McMaster University Library joined the celebration of International Kelmscott Press Day by giving the community a peek into its collection of rare books.
The William Ready Division of Archives and Research Collections is home to several editions printed by the Kelmscott Press, including the famous Kelmscott Chaucer which is marking its 125th anniversary this year.
The virtual talk, entitled “The Whole Scheme of the Book": Williams Morris and the Kelmscott Press, was presented by Myron Groover, archives and rare books librarian at the William Ready Division of Archives and Research Collections. The event was held June 23, just a few days shy of the official June 26 celebration.
“The Kelmscott Press brought together a lot of artistic talent and skill to produce very beautiful, rare and expensive books,” said Groover. “I think this topic appeals to a number of people with a broad range of interests, such as the Arts and Crafts movement, the Art Nouveau style, traditional handicrafts and the history of printing.”
Established in 1891, the Kelmscott Press was the last great project of Morris, the visionary artist and political activist who was behind some of the most recognizable textile patterns of the 19th century.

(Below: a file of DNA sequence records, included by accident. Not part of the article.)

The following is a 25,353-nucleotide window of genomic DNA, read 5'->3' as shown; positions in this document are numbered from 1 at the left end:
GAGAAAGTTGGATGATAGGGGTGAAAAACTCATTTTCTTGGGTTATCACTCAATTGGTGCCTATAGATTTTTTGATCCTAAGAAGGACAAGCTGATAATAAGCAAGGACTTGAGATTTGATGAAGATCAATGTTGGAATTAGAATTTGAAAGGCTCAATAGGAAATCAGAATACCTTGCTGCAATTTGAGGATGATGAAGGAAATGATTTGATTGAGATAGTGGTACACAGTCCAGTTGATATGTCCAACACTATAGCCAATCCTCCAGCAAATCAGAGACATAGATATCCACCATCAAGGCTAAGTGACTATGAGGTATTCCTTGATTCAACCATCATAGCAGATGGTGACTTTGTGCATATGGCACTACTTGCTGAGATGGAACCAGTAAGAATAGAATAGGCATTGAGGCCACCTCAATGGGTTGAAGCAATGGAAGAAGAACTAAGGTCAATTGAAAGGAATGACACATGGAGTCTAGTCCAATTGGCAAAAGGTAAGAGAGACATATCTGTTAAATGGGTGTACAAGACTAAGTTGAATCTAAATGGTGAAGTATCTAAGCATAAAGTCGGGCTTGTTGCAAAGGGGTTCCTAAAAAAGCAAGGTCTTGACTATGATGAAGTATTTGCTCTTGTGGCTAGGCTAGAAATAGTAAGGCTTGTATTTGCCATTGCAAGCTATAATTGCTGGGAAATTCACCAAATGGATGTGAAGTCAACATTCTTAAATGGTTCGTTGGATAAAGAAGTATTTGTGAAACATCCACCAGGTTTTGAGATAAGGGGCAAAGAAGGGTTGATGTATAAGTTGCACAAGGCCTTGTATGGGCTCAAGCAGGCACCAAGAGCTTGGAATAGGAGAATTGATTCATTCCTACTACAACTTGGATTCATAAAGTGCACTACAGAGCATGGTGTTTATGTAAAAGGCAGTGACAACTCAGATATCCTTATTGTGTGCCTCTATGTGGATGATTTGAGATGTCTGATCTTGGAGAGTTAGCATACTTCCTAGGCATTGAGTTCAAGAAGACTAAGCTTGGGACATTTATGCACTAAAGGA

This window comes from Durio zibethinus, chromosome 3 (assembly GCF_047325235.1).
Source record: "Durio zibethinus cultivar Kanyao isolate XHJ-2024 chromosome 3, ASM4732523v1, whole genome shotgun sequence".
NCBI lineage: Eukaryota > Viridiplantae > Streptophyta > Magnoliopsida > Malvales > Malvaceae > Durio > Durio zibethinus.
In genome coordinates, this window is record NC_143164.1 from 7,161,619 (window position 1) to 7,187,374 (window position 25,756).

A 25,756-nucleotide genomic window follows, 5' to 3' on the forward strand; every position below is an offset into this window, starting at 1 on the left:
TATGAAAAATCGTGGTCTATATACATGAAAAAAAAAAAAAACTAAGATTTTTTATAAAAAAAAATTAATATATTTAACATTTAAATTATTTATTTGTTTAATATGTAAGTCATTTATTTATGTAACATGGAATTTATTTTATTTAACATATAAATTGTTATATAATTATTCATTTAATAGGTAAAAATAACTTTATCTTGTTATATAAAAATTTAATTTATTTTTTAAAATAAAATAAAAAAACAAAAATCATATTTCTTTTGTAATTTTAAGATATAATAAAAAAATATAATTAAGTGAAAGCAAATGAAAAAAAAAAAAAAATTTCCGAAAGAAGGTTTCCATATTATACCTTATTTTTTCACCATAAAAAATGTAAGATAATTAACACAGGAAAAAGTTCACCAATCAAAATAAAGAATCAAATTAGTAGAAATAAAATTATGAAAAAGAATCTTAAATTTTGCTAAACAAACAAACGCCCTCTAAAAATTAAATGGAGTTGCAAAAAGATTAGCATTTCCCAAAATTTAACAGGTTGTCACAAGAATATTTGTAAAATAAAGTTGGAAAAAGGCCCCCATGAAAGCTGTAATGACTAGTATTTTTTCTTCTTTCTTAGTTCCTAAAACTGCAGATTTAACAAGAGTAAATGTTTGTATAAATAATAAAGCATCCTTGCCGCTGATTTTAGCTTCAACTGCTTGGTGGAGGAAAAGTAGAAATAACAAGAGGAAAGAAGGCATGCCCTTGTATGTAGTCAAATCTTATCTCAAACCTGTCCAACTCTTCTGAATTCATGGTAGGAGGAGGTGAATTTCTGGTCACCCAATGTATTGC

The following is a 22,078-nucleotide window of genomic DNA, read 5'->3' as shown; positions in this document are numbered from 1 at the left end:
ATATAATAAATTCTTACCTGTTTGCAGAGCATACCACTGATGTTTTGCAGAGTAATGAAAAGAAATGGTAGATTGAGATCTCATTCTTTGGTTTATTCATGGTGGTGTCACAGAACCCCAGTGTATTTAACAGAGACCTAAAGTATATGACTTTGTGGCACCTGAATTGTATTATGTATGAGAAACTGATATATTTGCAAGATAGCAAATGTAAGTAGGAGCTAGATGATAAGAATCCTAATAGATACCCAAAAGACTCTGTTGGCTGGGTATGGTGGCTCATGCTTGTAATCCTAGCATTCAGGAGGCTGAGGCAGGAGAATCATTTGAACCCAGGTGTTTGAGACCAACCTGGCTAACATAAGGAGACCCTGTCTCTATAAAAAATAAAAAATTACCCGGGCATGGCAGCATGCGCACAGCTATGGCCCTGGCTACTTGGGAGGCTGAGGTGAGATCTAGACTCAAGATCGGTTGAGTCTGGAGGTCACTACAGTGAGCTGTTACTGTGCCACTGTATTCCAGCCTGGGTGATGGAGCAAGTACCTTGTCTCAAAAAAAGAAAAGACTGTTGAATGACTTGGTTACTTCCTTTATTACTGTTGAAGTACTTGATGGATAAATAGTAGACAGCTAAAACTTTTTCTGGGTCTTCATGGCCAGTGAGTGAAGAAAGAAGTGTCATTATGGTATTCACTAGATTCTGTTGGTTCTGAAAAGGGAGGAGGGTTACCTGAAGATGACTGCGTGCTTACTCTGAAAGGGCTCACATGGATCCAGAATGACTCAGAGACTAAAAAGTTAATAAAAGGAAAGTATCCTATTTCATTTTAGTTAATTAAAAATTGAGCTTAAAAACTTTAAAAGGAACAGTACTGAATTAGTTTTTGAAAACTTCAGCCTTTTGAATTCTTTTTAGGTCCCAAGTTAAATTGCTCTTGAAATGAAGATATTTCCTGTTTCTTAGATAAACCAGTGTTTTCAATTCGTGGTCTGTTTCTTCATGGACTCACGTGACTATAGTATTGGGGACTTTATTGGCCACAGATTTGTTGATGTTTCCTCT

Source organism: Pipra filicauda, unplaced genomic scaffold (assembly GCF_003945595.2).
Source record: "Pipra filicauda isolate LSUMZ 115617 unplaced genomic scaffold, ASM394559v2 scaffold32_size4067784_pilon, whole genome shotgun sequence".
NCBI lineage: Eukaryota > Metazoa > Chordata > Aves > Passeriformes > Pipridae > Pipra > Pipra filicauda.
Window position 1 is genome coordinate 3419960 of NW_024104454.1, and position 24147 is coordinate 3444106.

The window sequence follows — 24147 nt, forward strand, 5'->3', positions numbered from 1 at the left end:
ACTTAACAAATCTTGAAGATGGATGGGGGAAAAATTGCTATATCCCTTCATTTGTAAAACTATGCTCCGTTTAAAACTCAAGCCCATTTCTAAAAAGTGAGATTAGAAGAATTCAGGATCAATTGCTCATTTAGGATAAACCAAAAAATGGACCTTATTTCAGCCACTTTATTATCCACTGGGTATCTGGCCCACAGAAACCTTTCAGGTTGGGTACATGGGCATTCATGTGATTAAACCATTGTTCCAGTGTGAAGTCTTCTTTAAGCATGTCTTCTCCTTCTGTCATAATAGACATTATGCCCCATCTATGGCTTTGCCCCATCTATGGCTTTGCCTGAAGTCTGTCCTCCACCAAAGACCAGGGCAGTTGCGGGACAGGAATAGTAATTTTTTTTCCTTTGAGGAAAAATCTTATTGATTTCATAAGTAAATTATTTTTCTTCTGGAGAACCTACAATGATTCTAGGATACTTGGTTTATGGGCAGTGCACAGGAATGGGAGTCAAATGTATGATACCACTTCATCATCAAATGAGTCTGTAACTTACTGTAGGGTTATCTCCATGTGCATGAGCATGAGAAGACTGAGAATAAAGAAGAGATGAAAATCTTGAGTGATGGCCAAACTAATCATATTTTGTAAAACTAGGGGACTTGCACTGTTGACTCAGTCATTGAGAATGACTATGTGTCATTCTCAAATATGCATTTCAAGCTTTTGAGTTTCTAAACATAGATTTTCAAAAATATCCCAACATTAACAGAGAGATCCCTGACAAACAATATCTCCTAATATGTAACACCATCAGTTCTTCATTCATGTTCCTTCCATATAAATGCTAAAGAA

Conceived as a deliberate return to the technologies and processes of an earlier era of printing, the press brought together a gifted community of artists and artisans in a self-conscious attempt to produce "the ideal book".
Its output — 53 books in total, each in a limited print run — represents a high point of aesthetic and philosophical attainment for the Arts and Crafts movement. The work of the Kelmscott Press went on to have a profound influence on both printing and the decorative arts, and its founding is traditionally considered the starting point for the small and fine press movement.
Archives Alive showcases the unique holdings of McMaster University Library’s William Ready Division of Archives and Research Collections. A wealth of resources exist which will delight and inform, from rare books created before 1800 to contemporary writers’ archives. Recognizing that archives can feel intimidating, these talks allow staff and researchers to share their knowledge with the community and introduce collection items housed within the library. Archives Alive is presented by McMaster University Library and McMaster Alumni.